swill453 wrote:No, the act of crystallisation includes giving you the 25% TFLS in cash.
So, thinking about another angle, it sounds like crystallisation necessarily
results in them giving you the 25% TFLS in cash, yes? But can you do a partial crystallisation if you don't want 25% of the full SIPP's value up front?
E.g. if your to-date-untouched SIPP is worth, say, £300K can you do a 40% crystallisation, £120K, in order to get £30K (25%) out tax free? And the remaining 60% remains uncrystallised?
lump sum sounds binary, either it's commenced or it hasn't, or is it possible (unlike pregnancy) to be "a little" commenced?
Exactly what you can do depends on what the SIPP provider offers. They have to abide by the law (naturally) but they don't have to offer complete flexibility. If your provider doesn't offer the flexibility you want then you can transfer it to one which does.
As far as the legal options go, you can:
- crystallise some or all of your SIPP
- of the amount crystallised, you can take anything from nothing up to 25% tax free up to £268,275 (cumulative maximum of all tax-free PCLS)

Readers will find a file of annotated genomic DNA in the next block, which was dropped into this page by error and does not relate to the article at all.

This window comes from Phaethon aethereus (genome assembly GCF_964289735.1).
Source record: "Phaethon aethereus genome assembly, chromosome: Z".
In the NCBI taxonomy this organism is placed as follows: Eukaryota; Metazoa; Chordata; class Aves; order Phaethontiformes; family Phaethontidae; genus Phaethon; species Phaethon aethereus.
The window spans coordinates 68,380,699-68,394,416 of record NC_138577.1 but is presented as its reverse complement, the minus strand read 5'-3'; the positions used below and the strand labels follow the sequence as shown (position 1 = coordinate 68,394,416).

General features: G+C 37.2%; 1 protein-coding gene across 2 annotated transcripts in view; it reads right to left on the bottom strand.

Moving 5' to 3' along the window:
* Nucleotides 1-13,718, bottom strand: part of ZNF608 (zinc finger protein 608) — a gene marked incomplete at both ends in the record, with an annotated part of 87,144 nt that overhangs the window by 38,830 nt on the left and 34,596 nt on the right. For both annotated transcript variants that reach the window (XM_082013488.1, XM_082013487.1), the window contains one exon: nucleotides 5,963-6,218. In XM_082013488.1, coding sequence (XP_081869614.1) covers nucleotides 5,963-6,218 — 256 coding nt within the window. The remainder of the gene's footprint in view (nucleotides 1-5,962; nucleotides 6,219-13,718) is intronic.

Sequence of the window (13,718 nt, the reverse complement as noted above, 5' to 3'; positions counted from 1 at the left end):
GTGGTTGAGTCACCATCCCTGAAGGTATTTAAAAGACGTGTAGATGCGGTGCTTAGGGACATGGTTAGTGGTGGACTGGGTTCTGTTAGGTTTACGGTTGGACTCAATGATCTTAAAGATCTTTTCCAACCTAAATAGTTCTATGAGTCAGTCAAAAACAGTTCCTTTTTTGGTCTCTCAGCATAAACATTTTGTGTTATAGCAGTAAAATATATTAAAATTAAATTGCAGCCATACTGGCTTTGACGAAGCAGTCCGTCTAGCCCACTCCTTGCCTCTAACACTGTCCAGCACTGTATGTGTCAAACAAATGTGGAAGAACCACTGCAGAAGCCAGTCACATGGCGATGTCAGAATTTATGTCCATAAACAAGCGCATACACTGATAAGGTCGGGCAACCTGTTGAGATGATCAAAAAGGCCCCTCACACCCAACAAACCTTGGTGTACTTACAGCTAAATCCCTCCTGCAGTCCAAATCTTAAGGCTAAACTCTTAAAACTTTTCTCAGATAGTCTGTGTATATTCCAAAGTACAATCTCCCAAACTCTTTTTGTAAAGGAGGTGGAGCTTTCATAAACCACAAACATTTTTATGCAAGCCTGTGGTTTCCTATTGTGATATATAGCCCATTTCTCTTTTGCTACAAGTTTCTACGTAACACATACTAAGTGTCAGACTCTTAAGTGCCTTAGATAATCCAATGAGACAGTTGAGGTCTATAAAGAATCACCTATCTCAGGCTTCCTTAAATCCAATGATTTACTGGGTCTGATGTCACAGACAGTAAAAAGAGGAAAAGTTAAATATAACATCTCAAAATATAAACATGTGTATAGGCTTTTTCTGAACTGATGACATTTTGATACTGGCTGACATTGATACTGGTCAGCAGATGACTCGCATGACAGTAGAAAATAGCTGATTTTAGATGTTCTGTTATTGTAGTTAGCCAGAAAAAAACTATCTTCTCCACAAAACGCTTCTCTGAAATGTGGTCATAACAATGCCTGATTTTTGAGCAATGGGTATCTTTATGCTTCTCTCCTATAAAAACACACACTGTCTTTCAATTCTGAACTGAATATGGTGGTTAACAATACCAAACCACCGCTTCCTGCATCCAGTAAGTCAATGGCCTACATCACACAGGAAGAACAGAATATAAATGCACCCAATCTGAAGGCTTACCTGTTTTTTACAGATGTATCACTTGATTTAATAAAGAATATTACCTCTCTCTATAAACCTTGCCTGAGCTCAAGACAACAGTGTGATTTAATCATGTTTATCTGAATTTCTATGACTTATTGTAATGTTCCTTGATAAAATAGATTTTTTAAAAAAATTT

So you could crystallise 10% of your total SIPP and take 25% of that tax free (ie 2.5% of the total). Or Crystallise 10% and take none of it tax free if you really wanted to. Or somewhere between the two although it's hard to think of any scenario where it doesn't make sense to take the full 25% of the crystallised amount as tax free as long as it doesn't exceed the £268,275 total.
What you cannot legally do (and hence no provider will offer it) is to, eg, crystallise 10% now and take 25% of that at some later date - it's either take the tax free element immediately or forego it forever. That said, with SIPPS sufficiently over the old LTA of £1,073,100 it still isn't a binary choice since the excess might still allow you to claim the full £268,275 tax-free PCLS when you crystallise other amounts at a later date.
The only practical experience of this I have is with AJ Bell where you (a) decide how much you want to crystallise and (b) how much of the possible 25% you wish to withdraw as a tax-free lump sum.